The amount of UV-curable composition applied to one or more coated areas of an outer surface of the polymeric film may vary depending on a number of factors including, but not limited to, the particular coating method, the particular coating composition applied, and the end use of the coated polymeric film. Typically, the amount of coating applied to one or more coated areas of an outer surface of the polymeric film is from about 0.1 grams per square meter (gsm) to about 200 gsm based on the surface area of the coated area. However, any amount of coating may be used as long as the coating forms a desired coating in the one or more coated areas.
  • [0017]
    Once the polymeric film is coated with a UV-light curable composition, the coated surface of the film is exposed to an effective amount of UV-light substantially free of wavelengths that would negatively impact the weatherability of the uncoated areas of the film for curing the UV-curable composition. Typically, an effective amount of light needed to cure a UV-light curable composition ranges from about 100 mJ/cm2 UV-A to about 3000 mJ/cm2 UV-A.
  • [0018]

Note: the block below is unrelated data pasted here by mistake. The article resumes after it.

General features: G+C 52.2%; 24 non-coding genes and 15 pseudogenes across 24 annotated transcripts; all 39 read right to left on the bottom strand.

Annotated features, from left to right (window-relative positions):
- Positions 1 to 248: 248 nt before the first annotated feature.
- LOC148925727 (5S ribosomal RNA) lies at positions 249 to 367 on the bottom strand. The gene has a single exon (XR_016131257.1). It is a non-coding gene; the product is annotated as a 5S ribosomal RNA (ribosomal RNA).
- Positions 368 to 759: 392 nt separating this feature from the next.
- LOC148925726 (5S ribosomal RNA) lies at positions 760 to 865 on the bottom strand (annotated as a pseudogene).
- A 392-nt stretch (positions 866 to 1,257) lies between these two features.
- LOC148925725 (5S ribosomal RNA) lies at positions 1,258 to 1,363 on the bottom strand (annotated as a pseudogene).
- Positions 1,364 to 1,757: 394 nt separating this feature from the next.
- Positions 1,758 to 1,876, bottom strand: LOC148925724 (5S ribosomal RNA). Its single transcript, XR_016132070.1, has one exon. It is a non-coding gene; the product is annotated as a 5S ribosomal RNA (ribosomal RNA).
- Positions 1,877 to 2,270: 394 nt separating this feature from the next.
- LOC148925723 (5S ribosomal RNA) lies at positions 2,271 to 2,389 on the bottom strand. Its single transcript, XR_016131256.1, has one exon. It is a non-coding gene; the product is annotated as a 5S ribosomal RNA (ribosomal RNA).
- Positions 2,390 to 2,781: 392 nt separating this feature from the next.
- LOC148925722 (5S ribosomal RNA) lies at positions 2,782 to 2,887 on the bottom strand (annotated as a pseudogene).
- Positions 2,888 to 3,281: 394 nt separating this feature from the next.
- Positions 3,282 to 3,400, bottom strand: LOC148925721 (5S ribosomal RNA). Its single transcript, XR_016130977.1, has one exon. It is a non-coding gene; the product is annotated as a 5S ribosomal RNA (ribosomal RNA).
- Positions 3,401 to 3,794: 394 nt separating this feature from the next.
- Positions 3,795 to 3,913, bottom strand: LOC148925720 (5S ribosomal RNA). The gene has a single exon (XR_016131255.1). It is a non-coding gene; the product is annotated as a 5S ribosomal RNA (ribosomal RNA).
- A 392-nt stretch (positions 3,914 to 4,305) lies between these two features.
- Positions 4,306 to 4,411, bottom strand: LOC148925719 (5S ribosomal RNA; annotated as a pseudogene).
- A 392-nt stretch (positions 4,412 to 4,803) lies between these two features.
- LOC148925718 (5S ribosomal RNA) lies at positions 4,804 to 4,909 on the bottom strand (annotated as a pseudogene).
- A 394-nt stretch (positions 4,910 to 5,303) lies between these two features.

The wavelengths of the light used to cure the UV-curable composition may vary depending upon a number of factors including, but not limited to, the type of polymeric film. In other words, for a given polymeric film, a particular range of damaging wavelengths may be either not present from the source or removed from the light source in order to provide a coated polymeric film having superior weatherability properties. For example, in the case of films comprising acrylic resins, for example, copolymers of methyl methacrylate, it is desirable to not provide or to remove light having a wavelength of less than about 280 nm. In another example, in the case of films comprising a vinylchloride resin such as poly(vinylchloride), wavelengths of less than about 280 nm should not be present in the UV-light. For other polymeric films, the light may have a different range of wavelengths not present or otherwise removed from the light source.
  • [0019]
    One method of removing certain wavelengths from UV-light is by filtering. Useful filtering media may vary depending upon a number of factors including, but not limited to, the polymeric film material, and the wavelengths to be removed from the light spectrum. Suitable filtering media include, but are not limited to, a piece of double strength Soda-Lime window glass, available from Corning, Inc., Corning, N.Y., and having a thickness of about 0.125 inch (0.32 cm), which removes both UV-B (275-320 nm, peak 305 nm) and UV-C (230-265 nm, peak 250 nm) bands from the illumination spectrum; and PYREX® 7740 and COREX® 7058, both of which are available from Corning Inc., Corning, N.Y., which remove only the UV-C band photons from the illumination spectrum with a slight drop in the UV-B band intensity.